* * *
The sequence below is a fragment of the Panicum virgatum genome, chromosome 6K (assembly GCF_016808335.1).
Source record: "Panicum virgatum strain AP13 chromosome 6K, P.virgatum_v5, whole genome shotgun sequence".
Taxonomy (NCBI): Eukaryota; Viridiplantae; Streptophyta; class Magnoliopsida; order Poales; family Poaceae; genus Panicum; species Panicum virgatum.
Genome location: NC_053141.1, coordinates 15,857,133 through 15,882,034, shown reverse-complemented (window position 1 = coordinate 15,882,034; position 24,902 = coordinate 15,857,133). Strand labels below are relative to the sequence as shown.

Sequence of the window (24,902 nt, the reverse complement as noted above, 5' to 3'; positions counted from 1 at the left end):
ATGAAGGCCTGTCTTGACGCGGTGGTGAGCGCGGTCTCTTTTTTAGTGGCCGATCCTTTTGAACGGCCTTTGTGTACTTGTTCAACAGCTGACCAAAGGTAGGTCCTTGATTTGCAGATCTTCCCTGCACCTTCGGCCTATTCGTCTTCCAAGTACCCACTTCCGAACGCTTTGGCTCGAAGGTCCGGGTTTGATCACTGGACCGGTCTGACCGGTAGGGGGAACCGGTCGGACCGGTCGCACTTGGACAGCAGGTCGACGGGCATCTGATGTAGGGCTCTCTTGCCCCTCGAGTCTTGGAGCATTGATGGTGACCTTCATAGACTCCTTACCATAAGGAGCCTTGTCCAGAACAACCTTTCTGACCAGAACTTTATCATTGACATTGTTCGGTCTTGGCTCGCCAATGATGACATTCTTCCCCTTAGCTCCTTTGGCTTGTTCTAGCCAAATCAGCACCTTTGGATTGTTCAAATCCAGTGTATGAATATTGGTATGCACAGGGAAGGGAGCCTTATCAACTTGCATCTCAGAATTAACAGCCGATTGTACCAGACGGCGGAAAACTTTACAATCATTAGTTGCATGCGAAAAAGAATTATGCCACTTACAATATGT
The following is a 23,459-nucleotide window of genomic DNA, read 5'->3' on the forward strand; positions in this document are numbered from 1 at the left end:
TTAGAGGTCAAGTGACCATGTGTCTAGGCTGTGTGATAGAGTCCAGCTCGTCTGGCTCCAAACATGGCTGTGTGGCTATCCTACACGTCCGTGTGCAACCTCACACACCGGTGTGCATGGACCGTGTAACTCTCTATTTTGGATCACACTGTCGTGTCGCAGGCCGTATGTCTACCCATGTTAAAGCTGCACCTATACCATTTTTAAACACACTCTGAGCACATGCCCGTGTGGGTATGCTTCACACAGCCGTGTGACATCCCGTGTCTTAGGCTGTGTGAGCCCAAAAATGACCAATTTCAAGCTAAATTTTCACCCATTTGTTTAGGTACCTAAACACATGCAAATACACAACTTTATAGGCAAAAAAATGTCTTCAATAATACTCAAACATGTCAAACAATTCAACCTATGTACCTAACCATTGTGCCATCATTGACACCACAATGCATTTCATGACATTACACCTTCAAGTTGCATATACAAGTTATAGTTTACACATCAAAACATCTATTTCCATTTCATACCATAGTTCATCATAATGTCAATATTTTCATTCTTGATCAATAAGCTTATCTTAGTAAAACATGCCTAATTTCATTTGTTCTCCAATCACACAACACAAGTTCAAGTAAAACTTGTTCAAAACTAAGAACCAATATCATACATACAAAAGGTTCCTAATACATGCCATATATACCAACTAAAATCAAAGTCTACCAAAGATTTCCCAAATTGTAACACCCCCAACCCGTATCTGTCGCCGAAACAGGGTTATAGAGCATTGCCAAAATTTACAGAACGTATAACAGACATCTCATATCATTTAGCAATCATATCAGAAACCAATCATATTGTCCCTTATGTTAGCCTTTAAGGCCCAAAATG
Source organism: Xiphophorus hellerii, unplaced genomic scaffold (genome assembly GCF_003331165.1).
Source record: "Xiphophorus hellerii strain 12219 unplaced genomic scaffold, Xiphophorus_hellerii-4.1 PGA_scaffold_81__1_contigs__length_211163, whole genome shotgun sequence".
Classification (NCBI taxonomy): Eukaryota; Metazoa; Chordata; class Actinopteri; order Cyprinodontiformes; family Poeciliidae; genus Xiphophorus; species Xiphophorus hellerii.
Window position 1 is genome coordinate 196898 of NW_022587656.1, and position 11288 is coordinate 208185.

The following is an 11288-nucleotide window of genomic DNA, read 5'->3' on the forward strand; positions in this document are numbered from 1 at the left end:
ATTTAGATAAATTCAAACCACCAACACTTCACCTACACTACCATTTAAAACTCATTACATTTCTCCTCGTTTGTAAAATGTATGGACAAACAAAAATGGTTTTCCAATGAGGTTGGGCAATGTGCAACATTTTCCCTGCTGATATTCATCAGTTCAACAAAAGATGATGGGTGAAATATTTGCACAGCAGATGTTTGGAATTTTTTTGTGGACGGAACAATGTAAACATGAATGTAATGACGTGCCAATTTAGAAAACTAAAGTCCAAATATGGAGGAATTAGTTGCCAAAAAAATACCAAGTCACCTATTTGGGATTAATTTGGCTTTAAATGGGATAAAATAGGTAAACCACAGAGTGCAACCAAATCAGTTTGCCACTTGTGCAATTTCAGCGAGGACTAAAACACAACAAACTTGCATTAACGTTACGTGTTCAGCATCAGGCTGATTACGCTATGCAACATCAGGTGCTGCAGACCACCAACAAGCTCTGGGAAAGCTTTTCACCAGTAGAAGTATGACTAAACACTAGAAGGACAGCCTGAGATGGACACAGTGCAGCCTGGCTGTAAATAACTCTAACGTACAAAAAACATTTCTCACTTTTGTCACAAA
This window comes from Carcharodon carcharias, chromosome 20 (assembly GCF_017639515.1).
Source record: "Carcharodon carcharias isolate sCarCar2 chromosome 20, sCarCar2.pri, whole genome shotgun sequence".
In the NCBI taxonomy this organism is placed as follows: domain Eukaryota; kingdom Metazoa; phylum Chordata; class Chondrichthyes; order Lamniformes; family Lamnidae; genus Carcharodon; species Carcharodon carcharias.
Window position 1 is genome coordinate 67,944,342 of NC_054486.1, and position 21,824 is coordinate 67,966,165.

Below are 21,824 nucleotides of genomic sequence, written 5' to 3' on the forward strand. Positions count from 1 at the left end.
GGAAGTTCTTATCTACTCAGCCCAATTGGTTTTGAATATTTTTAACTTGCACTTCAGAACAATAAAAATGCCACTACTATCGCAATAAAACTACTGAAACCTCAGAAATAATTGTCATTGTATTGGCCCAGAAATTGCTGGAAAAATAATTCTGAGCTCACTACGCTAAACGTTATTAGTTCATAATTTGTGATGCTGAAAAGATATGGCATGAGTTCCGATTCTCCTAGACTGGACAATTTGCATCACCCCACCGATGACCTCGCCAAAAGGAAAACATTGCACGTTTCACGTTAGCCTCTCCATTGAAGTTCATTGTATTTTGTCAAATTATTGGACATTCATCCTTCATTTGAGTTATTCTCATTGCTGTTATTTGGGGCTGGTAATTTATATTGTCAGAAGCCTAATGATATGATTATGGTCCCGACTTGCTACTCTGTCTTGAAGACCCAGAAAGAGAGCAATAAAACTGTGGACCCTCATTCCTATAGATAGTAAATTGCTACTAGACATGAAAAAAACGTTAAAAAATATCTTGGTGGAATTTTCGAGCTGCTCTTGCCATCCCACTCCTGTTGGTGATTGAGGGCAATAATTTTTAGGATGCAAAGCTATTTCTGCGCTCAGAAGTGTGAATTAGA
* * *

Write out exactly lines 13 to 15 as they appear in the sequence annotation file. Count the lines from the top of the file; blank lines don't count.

The following is an 11288-nucleotide window of genomic DNA, read 5'->3' on the forward strand; positions in this document are numbered from 1 at the left end:
ATTTAGATAAATTCAAACCACCAACACTTCACCTACACTACCATTTAAAACTCATTACATTTCTCCTCGTTTGTAAAATGTATGGACAAACAAAAATGGTTTTCCAATGAGGTTGGGCAATGTGCAACATTTTCCCTGCTGATATTCATCAGTTCAACAAAAGATGATGGGTGAAATATTTGCACAGCAGATGTTTGGAATTTTTTTGTGGACGGAACAATGTAAACATGAATGTAATGACGTGCCAATTTAGAAAACTAAAGTCCAAATATGGAGGAATTAGTTGCCAAAAAAATACCAAGTCACCTATTTGGGATTAATTTGGCTTTAAATGGGATAAAATAGGTAAACCACAGAGTGCAACCAAATCAGTTTGCCACTTGTGCAATTTCAGCGAGGACTAAAACACAACAAACTTGCATTAACGTTACGTGTTCAGCATCAGGCTGATTACGCTATGCAACATCAGGTGCTGCAGACCACCAACAAGCTCTGGGAAAGCTTTTCACCAGTAGAAGTATGACTAAACACTAGAAGGACAGCCTGAGATGGACACAGTGCAGCCTGGCTGTAAATAACTCTAACGTACAAAAAACATTTCTCACTTTTGTCACAAA
This window comes from Carcharodon carcharias, chromosome 20 (assembly GCF_017639515.1).